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Beyond the Bale : June 2017
Woolgrowers who tuned in to a recent webinar run as part of the Making More From Sheep (MMFS) Summer Webinar Series learnt some useful insights into the latest trends in wool price discounts. The guest speaker on the webinar was wool market analyst Andrew Woods from Independent Commodity Services in Wagga Wagga, NSW. For those who missed it, the 'Wool Quality Discounts' webinar was recorded and is available free via the MMFS website. It comprises a half hour presentation by Andrew, plus a half hour Q&A session in which Andrew answered approximately 20 questions from webinar viewers. "Woolgrowers can avoid discounts at auction by producing wool with the characteristics that are valuable to buyers, processors and consumers," Andrew explained. "While micron remains the major driver of price premiums and discounts -- accounting for about two-thirds of the variation in price for clean fleece wool -- the price of wool sold at auction varies according to several other characteristics. These include staple length and strength, point of break and vegetable matter. However, the degree that some TRENDS IN WOOL QUALITY DISCOUNTS A recent webinar provided an assessment of present day wool quality discounts in a historical context to help woolgrowers understand what the future may bring, and what this might mean for the management of their wool flocks and marketing of their clip. of these characteristics have an effect is changing over time." OBJECTIVELY MEASURED CHARACTERISTICS Andrew explained that discounts for staple length and strength in the Merino market have been shrinking over the past two decades. "Discounts for length and strength have become markedly less. We were absolutely hammered for selling overlength, underlength and low strength wool in the late 1990s -- in the case of 19.5 micron 56-60mm wool for example, discounts for the short length could be 25-35%, whereas now they'd be around only 5%," he said. "Short and long staple prices tend to be similar -- where short staple discounts go, long staple discounts tend to follow. Hence long staple discounts have been shrinking over time in step with shrinking short staple discounts. Discounts for Merino pieces have also tracked short staple length, and therefore become smaller over time. "Length and strength are generally interchangeable (although there can be some slight variation). A drop of 5mm in length but with a rise of 5N in strength will create a reasonably similar outcome. Consequently, low strength wools have also had shrinking discounts over the past couple of decades. "The current low discount for staple strength won't change the value of your wool by much, especially at the finer end. This can have implications for longer term budgeting, such as if you are chasing genetics for staple strength then there might be a large opportunity cost in doing so." Andrew said discounts for mid break are tied in with staple strength premiums and discounts. "However mid-break is highly seasonal -- peaking around about Christmas time -- and its pricing tends to correspond to that supply. "Discounts in c/kg terms for vegetable matter (VM) haven't changed much over time, but discounts have decreased as a percentage of wool's value because the EMI has increased over time. Occasionally there are a couple of good seasons back to back which leads to VM levels markedly above the average, especially in the pastoral zone. This is when discounts for VM increase in response to the extra fault in the clip." SUBJECTIVELY ASSESSED CHARACTERISTICS Subjectively assessed characteristics cover a wide range and include colour, water stain, mycotic dermatitis, cott, jowls, stain, mud, medullated fibres, fribs and dags. Supply varies with seasonal conditions. Andrew said discounts vary depending on supply and the buyers' assessment -- when wool supply exceeds demand, these characteristics can become a big issue for a buyer, but when the supply is scarce these characteristics don't worry the buyers so much. PREPARATION AND UNSKIRTED FLEECES Andrew said crossbred wool suffers from variation in preparation quality, associated with unskirted wool (about 30% of crossbred wool is sold unskirted) -- and poorly prepared crossbred wool tends to sell for 300 cents clean or less. For unskirted Merino fleeces (only about 1.9% of Merino wool is sold unskirted), Andrew said it can be tricky to predict how large the discount is going to be on the day. A slide from the webinar. Short staple length is one of several wool characteristics that have enjoyed decreasing discounts over the past two decades. 52 ON FARM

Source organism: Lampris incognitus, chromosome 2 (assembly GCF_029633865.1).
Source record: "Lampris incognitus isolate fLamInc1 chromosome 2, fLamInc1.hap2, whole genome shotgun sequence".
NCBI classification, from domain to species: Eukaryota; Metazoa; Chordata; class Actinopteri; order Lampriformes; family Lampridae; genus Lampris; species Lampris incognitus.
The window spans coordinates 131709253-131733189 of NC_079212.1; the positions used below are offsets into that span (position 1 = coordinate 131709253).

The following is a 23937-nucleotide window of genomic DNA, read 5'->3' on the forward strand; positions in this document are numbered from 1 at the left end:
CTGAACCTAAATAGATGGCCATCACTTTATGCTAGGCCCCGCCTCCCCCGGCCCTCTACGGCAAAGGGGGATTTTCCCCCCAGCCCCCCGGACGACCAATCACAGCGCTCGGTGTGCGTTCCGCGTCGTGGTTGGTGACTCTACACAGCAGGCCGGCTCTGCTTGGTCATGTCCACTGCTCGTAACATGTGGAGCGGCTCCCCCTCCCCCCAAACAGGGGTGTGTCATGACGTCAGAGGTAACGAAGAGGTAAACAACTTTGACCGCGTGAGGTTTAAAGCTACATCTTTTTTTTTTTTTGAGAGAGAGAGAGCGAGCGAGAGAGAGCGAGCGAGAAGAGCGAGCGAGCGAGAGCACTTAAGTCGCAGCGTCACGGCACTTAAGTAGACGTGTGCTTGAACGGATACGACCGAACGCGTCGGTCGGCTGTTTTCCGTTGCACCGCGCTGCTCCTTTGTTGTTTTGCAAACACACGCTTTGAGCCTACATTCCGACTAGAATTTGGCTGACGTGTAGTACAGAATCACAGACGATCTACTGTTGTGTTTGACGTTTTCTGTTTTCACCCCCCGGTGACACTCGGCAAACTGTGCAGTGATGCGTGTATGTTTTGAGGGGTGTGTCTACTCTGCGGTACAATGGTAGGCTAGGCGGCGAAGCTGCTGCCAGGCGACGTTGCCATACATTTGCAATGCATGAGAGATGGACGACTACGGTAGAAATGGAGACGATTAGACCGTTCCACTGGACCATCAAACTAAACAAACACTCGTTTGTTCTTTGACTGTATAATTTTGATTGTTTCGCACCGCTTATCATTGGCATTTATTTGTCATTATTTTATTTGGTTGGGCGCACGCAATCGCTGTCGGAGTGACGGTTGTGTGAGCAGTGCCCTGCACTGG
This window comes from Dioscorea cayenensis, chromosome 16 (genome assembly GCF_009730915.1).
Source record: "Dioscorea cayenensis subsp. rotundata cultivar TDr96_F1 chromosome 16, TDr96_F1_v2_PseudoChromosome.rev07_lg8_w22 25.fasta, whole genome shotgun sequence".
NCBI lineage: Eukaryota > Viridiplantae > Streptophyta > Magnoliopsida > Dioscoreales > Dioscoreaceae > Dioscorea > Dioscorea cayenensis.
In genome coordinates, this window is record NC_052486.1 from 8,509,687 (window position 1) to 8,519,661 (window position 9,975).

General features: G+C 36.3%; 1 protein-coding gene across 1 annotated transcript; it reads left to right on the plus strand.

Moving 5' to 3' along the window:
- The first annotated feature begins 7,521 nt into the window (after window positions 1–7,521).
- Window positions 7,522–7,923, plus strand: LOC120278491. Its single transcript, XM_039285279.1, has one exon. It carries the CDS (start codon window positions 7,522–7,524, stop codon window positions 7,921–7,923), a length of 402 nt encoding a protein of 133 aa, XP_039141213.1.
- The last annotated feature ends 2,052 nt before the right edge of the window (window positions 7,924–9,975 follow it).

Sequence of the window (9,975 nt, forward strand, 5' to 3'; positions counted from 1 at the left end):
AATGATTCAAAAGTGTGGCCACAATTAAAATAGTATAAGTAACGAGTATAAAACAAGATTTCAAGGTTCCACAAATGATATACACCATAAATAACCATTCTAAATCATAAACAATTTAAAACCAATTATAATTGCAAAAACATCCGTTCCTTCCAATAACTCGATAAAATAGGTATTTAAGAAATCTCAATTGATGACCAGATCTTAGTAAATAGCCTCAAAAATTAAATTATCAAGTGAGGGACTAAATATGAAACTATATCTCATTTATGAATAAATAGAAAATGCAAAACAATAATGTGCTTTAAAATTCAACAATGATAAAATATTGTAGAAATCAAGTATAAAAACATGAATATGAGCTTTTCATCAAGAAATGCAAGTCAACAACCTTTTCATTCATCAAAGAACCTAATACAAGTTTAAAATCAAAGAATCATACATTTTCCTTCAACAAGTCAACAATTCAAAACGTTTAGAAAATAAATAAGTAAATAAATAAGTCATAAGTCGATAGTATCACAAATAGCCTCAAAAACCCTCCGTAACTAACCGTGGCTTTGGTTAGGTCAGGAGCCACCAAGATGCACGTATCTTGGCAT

In the Shops - September 2017